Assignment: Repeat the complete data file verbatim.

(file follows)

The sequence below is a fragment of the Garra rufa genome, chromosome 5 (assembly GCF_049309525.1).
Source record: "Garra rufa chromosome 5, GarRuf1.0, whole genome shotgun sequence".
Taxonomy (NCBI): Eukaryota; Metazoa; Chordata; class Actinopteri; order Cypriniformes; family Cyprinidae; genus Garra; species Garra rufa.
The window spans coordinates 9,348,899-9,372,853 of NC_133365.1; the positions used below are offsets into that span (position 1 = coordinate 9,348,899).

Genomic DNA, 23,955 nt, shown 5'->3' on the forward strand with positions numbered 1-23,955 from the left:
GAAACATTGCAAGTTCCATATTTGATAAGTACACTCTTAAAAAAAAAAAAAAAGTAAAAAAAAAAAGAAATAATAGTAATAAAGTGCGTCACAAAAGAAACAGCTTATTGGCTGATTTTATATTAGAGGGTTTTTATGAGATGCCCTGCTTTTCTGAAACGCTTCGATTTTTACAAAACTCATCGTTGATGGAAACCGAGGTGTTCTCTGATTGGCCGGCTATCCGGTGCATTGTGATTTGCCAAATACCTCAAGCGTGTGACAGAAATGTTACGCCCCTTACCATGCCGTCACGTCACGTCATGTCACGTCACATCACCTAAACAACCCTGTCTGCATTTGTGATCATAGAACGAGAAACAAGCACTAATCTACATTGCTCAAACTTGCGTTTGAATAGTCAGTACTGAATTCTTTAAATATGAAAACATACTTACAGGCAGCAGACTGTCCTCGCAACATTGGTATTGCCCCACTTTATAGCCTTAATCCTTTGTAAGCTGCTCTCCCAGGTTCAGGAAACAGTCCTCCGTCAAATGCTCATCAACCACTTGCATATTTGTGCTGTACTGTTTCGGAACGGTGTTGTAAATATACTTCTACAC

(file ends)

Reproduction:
The sequence below is a fragment of the Garra rufa genome, chromosome 5 (assembly GCF_049309525.1).
Source record: "Garra rufa chromosome 5, GarRuf1.0, whole genome shotgun sequence".
Taxonomy (NCBI): Eukaryota; Metazoa; Chordata; class Actinopteri; order Cypriniformes; family Cyprinidae; genus Garra; species Garra rufa.
The window spans coordinates 9,348,899-9,372,853 of NC_133365.1; the positions used below are offsets into that span (position 1 = coordinate 9,348,899).

Genomic DNA, 23,955 nt, shown 5'->3' on the forward strand with positions numbered 1-23,955 from the left:
GAAACATTGCAAGTTCCATATTTGATAAGTACACTCTTAAAAAAAAAAAAAAAGTAAAAAAAAAAAGAAATAATAGTAATAAAGTGCGTCACAAAAGAAACAGCTTATTGGCTGATTTTATATTAGAGGGTTTTTATGAGATGCCCTGCTTTTCTGAAACGCTTCGATTTTTACAAAACTCATCGTTGATGGAAACCGAGGTGTTCTCTGATTGGCCGGCTATCCGGTGCATTGTGATTTGCCAAATACCTCAAGCGTGTGACAGAAATGTTACGCCCCTTACCATGCCGTCACGTCACGTCATGTCACGTCACATCACCTAAACAACCCTGTCTGCATTTGTGATCATAGAACGAGAAACAAGCACTAATCTACATTGCTCAAACTTGCGTTTGAATAGTCAGTACTGAATTCTTTAAATATGAAAACATACTTACAGGCAGCAGACTGTCCTCGCAACATTGGTATTGCCCCACTTTATAGCCTTAATCCTTTGTAAGCTGCTCTCCCAGGTTCAGGAAACAGTCCTCCGTCAAATGCTCATCAACCACTTGCATATTTGTGCTGTACTGTTTCGGAACGGTGTTGTAAATATACTTCTACAC